We examined three critical elements of PLCs:
They are results driven…… (student achievement).
They focus on learning more than teaching.
They are collaborative…(the whole team is responsible for each student’s success).
This discussion led to the need to separate grade level group work (planning, pacing, assessing, data review) from PLC learning (staying on a specific learning focus long enough and deep enough to produce teacher learning that positively impacts student success). While grade level team work must tackle everything that needs to be done, PLC time needs to stay focused until teacher and student learning goals are accomplished. The value being that learning in a PLC will have long- term applications in the next learning unit and next year.
Pam Gindoff, a fourth grade teacher, at Live Oak conducted a pre-conference with me to demonstrate how peer coaching can extend the learning in PLCs. Here is a section of our conversation:Steve- What area is currently a focus of your 4th grade PLC?
Pam-We are working on building writing stamina behaviors of our students; getting started writing, spending more focused time writing, completing a piece.
Steve- How would you currently place your students on a writing continuum? Pam placed her students on a continuum of advanced, proficient, basic, and below basic.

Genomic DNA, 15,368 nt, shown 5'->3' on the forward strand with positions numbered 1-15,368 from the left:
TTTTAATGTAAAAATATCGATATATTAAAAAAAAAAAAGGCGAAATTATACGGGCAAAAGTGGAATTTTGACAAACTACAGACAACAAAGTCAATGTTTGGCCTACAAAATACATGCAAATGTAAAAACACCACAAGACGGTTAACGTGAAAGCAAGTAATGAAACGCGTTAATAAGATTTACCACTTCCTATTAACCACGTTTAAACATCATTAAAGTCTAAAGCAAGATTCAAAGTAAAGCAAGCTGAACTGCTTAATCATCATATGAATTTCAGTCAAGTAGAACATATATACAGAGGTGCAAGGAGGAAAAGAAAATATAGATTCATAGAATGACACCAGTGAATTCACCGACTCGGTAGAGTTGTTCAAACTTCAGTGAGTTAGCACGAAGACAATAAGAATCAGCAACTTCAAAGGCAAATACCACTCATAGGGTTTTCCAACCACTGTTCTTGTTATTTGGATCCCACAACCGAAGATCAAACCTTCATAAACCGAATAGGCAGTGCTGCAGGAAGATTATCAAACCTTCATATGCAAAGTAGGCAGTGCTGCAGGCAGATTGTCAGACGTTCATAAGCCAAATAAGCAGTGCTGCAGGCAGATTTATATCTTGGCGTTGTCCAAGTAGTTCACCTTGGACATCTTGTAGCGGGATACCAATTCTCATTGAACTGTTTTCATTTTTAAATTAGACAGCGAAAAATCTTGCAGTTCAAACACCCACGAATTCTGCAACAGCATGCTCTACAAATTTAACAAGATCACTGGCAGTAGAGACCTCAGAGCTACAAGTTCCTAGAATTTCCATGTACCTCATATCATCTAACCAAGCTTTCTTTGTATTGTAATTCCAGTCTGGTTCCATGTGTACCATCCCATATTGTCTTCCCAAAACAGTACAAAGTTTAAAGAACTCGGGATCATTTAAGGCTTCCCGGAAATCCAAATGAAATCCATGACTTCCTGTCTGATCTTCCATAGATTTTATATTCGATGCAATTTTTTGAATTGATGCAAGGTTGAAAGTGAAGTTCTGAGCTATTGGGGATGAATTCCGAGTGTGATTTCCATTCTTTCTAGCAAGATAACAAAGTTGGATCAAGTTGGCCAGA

Steve- Is the learning activity I’m observing for all your students or just one of those groups?Pam- Everyone will be writing but I’m most interested in the 8 students in that basic group. Are they writing?
Steve-So you’d like me to focus on how long it takes them to get started writing.
Pam-No, what happens after they write two or three sentences. Do they keep writing? Do they use strategies when they get stuck?
Steve-What will you be doing during this time?
Pam-I’m conferencing with individual students.
Steve- So it’s important that they independently find ways to keep writing and complete the writing tasks.
Pam – Yes, I’ll review strategies to use when one gets stuck writing before they begin and I start conferencing.
Steve – So I should record the strategies that you review and then note what the 8 students do as the writing time continues and you are unavailable to them.
Pam- Sounds good.
If each person in Pam’s PLC observed in each other’s classrooms with this structure, the PLC would have information that either reinforces the writing strategies they are providing students or pushes them to learn other approaches. Peer coaching can build teachers’ collegiality. Observations of the team member’s teaching and learning can create shared responsibility for all students’ success.